One of the skills taught in many critical thinking courses (and in my own textbook) is the use of diagrams to illustrate the components and logical “flow” of an argument.
The basic method I use is this:
Use a circle to represent your main point. Use squares to represent reasons supporting your point. And use arrows to show the flow of logic — to start at the reason you’re giving and to point at the conclusion it supports.
You can also read the diagram from the bottom-up. What’s your main point? What reasons are you offering to convince your audience?
You can of course take the reasoning a step further, and that can be reflected in your diagram. You can use additional squares to represent additional reasons, in the form of data or other evidence offered in support of your main reasons.
An example of the result might look like this:
You can again read the diagram from the bottom-up. What’s your main point? Next: Why? What reasons are you offering to convince your audience? Still not sure? What further reasons (data or other evidence) are you offering in support of each of your reasons?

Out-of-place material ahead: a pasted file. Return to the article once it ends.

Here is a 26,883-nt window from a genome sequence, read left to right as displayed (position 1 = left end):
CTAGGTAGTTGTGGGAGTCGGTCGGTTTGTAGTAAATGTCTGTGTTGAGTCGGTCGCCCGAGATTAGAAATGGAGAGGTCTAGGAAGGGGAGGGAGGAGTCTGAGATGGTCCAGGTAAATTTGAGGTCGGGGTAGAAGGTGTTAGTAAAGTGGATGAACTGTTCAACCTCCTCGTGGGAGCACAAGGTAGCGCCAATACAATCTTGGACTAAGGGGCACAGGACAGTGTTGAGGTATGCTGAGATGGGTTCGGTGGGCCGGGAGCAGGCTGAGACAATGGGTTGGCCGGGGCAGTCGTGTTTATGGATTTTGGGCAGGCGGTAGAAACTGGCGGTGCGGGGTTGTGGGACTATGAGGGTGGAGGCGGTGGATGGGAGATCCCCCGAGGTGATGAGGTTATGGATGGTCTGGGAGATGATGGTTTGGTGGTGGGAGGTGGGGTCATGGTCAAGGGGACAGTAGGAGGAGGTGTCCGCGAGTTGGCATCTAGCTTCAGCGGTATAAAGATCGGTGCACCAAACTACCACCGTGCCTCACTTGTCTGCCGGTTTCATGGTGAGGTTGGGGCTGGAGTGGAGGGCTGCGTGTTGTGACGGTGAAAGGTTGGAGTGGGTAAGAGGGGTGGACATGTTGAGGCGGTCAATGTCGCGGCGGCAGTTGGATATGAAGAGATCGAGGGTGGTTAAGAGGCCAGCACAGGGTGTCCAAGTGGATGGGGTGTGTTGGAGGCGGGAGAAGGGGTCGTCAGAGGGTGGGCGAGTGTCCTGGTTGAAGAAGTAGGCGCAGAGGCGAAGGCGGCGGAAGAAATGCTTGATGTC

As a simplified example of this, imagine the following chain of reasoning:
You: “We should promote Michael to regional sales manager. He’s clearly the best candidate.”
“He’s a natural salesman. He’s got the leadership skills. And he’s a loyal employee.”
“Yes. His excellence as a salesman is clear from his numbers: he’s been our #1 sales rep for each of the last 5 quarters. And his leadership skill is clear from the way he has taken Ahmed under his wing to train him and coach him to achieve better sales. And the fact that he works late almost every day is evidence of his loyalty.”
If we mapped out the steps in that argument, it would look just like the right-hand parts of the diagram above: a main point, supported by a reason, which is in turn supported by further a further reason or evidence.